Husbands and wives make up less than half of Britain's adult population for the first time, newly released statistics suggest.
The forces behind such a situation are rising divorce rates and the increasing trend of cohabiting.
Due to such forces, most people above the age of 16 are now single, divorced or widowed, the report by the Office for National Statistics indicates.
The data for 2005, the most recent year available, show that the number of married people in the adult population of England and Wales dropped to 50.3 per cent.
With the number of married couples following a steady downward path since 1997, the proportion of married couples would have dipped below half in 2006.
Although they accounted for 56 per cent of the population in 1995, their number has dropped by between 100,000 and 150,000 each year.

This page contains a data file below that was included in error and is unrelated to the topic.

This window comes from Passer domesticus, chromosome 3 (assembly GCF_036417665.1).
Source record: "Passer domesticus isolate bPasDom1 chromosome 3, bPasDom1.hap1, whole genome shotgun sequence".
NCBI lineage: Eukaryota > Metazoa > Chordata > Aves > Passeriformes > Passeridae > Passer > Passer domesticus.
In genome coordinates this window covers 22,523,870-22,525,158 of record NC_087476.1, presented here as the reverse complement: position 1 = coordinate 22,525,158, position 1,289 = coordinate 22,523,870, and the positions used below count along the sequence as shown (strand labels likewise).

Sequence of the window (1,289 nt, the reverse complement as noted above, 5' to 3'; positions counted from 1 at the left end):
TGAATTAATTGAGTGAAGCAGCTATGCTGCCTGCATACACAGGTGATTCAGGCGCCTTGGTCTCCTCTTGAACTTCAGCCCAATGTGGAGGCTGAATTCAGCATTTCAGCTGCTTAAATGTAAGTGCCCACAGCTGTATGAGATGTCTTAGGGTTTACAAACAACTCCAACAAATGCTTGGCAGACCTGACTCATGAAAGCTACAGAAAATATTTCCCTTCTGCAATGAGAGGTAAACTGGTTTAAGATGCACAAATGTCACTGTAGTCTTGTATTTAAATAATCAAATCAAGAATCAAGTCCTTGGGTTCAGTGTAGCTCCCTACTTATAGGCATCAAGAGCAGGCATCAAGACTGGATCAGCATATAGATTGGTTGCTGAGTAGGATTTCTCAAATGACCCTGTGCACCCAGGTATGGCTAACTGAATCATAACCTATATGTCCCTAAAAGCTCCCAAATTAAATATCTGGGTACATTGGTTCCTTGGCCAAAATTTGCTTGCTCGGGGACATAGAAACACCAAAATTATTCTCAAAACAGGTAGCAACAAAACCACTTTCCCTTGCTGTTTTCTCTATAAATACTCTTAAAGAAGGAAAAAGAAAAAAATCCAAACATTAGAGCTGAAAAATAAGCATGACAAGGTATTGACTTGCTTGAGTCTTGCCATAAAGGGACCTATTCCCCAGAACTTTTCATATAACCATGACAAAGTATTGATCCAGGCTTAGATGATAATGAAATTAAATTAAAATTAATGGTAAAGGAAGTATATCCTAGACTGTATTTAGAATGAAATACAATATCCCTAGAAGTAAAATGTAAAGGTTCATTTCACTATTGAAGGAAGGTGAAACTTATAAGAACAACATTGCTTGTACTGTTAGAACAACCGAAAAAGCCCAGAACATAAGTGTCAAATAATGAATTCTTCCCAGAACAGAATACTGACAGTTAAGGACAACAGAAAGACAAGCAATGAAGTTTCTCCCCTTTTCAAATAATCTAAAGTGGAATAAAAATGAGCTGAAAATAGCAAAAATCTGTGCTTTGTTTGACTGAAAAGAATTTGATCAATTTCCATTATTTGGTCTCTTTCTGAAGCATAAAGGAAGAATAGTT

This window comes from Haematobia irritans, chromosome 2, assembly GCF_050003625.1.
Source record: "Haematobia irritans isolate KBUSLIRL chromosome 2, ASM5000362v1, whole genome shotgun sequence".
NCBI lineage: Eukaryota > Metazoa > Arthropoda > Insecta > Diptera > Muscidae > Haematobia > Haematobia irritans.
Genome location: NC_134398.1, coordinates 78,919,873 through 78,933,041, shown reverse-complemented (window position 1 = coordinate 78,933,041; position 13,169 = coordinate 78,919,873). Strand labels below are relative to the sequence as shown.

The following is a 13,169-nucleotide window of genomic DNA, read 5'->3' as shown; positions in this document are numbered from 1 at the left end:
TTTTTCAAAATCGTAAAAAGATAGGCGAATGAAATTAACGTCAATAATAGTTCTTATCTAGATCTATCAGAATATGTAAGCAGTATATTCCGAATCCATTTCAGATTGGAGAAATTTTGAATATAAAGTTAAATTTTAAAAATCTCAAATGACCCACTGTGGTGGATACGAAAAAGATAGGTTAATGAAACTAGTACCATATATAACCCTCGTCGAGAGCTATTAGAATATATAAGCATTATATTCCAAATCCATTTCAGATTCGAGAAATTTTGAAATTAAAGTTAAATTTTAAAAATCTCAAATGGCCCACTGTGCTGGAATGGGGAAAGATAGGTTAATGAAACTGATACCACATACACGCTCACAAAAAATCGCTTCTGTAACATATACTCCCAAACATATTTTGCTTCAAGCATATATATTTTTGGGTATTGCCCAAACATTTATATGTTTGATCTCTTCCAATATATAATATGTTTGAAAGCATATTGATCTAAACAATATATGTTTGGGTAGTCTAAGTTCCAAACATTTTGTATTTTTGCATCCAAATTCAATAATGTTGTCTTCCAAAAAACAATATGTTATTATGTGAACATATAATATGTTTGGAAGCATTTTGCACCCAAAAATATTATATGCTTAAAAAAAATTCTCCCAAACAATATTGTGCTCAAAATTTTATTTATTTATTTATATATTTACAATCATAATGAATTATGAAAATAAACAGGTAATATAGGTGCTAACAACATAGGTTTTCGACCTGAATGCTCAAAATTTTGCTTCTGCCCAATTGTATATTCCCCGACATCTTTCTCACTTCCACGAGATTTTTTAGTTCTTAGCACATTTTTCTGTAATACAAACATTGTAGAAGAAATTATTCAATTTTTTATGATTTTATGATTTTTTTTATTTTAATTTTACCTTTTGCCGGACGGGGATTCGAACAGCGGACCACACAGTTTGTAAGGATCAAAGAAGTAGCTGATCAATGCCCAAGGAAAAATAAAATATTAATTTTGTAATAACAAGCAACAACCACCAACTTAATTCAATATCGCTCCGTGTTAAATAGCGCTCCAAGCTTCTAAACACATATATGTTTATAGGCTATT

"The trends in marriage and divorce suggest that a continued decline will be observed in the proportion of the population that is married," the Telegraph quoted the ONS report, as stating.
"However, this is in part due to marriage occurring at later ages. The latest projections of the population by marital status suggest that although the proportion of married people in the population will fall, still a substantial proportion of people will marry eventually," the report added.
The new figures show that in 2005 there were 43,180,800 over-16s, of whom 21,683,100 were married.
There were 14,236,900 single people, including cohabitees, just under 4 million divorcees and 3.3 million widows and widowers.
The ONS report said: "The number of people available to marry has been increasing, but the number choosing to marry has been declining."